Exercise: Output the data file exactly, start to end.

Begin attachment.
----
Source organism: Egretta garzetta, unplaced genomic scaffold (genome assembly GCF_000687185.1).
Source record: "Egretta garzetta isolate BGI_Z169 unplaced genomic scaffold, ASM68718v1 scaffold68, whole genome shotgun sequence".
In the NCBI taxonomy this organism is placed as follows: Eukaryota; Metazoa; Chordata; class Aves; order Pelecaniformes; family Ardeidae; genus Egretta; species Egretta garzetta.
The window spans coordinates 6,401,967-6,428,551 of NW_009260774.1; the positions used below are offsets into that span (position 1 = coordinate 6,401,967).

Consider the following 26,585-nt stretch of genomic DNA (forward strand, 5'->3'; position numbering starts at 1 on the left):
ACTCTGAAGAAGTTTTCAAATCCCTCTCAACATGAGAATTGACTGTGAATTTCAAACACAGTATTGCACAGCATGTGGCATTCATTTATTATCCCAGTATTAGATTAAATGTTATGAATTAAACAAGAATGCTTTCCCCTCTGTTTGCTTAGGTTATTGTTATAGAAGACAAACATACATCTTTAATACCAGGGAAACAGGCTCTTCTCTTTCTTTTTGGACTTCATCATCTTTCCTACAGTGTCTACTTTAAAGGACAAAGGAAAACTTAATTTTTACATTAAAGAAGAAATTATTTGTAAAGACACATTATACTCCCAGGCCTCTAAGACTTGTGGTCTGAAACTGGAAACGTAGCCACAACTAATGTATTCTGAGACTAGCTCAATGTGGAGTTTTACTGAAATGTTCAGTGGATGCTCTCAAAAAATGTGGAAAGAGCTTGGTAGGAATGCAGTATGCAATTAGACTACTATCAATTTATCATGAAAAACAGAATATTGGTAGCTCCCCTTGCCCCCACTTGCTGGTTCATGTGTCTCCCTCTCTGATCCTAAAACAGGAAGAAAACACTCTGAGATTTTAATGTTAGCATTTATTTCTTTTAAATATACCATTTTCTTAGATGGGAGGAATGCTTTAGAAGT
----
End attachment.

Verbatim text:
Source organism: Egretta garzetta, unplaced genomic scaffold (genome assembly GCF_000687185.1).
Source record: "Egretta garzetta isolate BGI_Z169 unplaced genomic scaffold, ASM68718v1 scaffold68, whole genome shotgun sequence".
In the NCBI taxonomy this organism is placed as follows: Eukaryota; Metazoa; Chordata; class Aves; order Pelecaniformes; family Ardeidae; genus Egretta; species Egretta garzetta.
The window spans coordinates 6,401,967-6,428,551 of NW_009260774.1; the positions used below are offsets into that span (position 1 = coordinate 6,401,967).

Consider the following 26,585-nt stretch of genomic DNA (forward strand, 5'->3'; position numbering starts at 1 on the left):
ACTCTGAAGAAGTTTTCAAATCCCTCTCAACATGAGAATTGACTGTGAATTTCAAACACAGTATTGCACAGCATGTGGCATTCATTTATTATCCCAGTATTAGATTAAATGTTATGAATTAAACAAGAATGCTTTCCCCTCTGTTTGCTTAGGTTATTGTTATAGAAGACAAACATACATCTTTAATACCAGGGAAACAGGCTCTTCTCTTTCTTTTTGGACTTCATCATCTTTCCTACAGTGTCTACTTTAAAGGACAAAGGAAAACTTAATTTTTACATTAAAGAAGAAATTATTTGTAAAGACACATTATACTCCCAGGCCTCTAAGACTTGTGGTCTGAAACTGGAAACGTAGCCACAACTAATGTATTCTGAGACTAGCTCAATGTGGAGTTTTACTGAAATGTTCAGTGGATGCTCTCAAAAAATGTGGAAAGAGCTTGGTAGGAATGCAGTATGCAATTAGACTACTATCAATTTATCATGAAAAACAGAATATTGGTAGCTCCCCTTGCCCCCACTTGCTGGTTCATGTGTCTCCCTCTCTGATCCTAAAACAGGAAGAAAACACTCTGAGATTTTAATGTTAGCATTTATTTCTTTTAAATATACCATTTTCTTAGATGGGAGGAATGCTTTAGAAGT